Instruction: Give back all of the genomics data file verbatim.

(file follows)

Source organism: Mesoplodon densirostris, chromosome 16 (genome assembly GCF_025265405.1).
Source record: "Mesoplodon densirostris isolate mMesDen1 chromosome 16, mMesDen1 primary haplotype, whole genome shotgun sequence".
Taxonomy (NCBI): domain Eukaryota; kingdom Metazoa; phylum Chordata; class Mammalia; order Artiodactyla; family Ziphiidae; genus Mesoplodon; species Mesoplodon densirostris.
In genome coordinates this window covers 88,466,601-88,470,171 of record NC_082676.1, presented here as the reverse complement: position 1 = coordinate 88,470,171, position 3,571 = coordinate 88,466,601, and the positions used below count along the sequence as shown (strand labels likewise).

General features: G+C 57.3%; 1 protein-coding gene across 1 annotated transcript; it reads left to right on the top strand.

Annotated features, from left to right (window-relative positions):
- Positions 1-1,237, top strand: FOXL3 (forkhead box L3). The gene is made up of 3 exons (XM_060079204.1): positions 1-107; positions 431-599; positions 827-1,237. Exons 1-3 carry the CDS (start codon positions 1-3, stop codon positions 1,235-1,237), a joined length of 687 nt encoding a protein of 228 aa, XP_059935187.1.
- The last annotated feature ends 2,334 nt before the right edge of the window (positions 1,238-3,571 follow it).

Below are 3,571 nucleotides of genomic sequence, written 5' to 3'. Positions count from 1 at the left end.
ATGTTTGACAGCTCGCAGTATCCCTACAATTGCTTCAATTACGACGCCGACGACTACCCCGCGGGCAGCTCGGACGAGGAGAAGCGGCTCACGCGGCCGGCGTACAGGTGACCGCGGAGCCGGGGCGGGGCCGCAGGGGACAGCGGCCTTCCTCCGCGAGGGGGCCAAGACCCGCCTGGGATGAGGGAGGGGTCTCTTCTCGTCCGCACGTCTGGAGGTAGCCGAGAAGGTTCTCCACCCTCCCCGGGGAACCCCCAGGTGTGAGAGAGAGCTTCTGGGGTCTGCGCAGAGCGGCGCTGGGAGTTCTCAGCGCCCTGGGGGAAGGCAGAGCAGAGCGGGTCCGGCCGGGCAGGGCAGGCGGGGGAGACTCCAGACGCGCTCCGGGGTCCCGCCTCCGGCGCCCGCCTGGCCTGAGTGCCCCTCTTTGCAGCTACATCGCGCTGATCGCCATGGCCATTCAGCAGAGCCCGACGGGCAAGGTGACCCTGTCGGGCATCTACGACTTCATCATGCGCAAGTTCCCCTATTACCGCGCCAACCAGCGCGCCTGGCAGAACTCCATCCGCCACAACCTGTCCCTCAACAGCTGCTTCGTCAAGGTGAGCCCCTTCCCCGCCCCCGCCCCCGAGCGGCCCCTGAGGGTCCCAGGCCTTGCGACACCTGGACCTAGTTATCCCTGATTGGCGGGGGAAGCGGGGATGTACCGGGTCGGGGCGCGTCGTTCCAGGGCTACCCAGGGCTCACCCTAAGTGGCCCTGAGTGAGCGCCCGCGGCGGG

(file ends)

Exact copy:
Source organism: Mesoplodon densirostris, chromosome 16 (genome assembly GCF_025265405.1).
Source record: "Mesoplodon densirostris isolate mMesDen1 chromosome 16, mMesDen1 primary haplotype, whole genome shotgun sequence".
Taxonomy (NCBI): domain Eukaryota; kingdom Metazoa; phylum Chordata; class Mammalia; order Artiodactyla; family Ziphiidae; genus Mesoplodon; species Mesoplodon densirostris.
In genome coordinates this window covers 88,466,601-88,470,171 of record NC_082676.1, presented here as the reverse complement: position 1 = coordinate 88,470,171, position 3,571 = coordinate 88,466,601, and the positions used below count along the sequence as shown (strand labels likewise).

General features: G+C 57.3%; 1 protein-coding gene across 1 annotated transcript; it reads left to right on the top strand.

Annotated features, from left to right (window-relative positions):
- Positions 1-1,237, top strand: FOXL3 (forkhead box L3). The gene is made up of 3 exons (XM_060079204.1): positions 1-107; positions 431-599; positions 827-1,237. Exons 1-3 carry the CDS (start codon positions 1-3, stop codon positions 1,235-1,237), a joined length of 687 nt encoding a protein of 228 aa, XP_059935187.1.
- The last annotated feature ends 2,334 nt before the right edge of the window (positions 1,238-3,571 follow it).

Below are 3,571 nucleotides of genomic sequence, written 5' to 3'. Positions count from 1 at the left end.
ATGTTTGACAGCTCGCAGTATCCCTACAATTGCTTCAATTACGACGCCGACGACTACCCCGCGGGCAGCTCGGACGAGGAGAAGCGGCTCACGCGGCCGGCGTACAGGTGACCGCGGAGCCGGGGCGGGGCCGCAGGGGACAGCGGCCTTCCTCCGCGAGGGGGCCAAGACCCGCCTGGGATGAGGGAGGGGTCTCTTCTCGTCCGCACGTCTGGAGGTAGCCGAGAAGGTTCTCCACCCTCCCCGGGGAACCCCCAGGTGTGAGAGAGAGCTTCTGGGGTCTGCGCAGAGCGGCGCTGGGAGTTCTCAGCGCCCTGGGGGAAGGCAGAGCAGAGCGGGTCCGGCCGGGCAGGGCAGGCGGGGGAGACTCCAGACGCGCTCCGGGGTCCCGCCTCCGGCGCCCGCCTGGCCTGAGTGCCCCTCTTTGCAGCTACATCGCGCTGATCGCCATGGCCATTCAGCAGAGCCCGACGGGCAAGGTGACCCTGTCGGGCATCTACGACTTCATCATGCGCAAGTTCCCCTATTACCGCGCCAACCAGCGCGCCTGGCAGAACTCCATCCGCCACAACCTGTCCCTCAACAGCTGCTTCGTCAAGGTGAGCCCCTTCCCCGCCCCCGCCCCCGAGCGGCCCCTGAGGGTCCCAGGCCTTGCGACACCTGGACCTAGTTATCCCTGATTGGCGGGGGAAGCGGGGATGTACCGGGTCGGGGCGCGTCGTTCCAGGGCTACCCAGGGCTCACCCTAAGTGGCCCTGAGTGAGCGCCCGCGGCGGG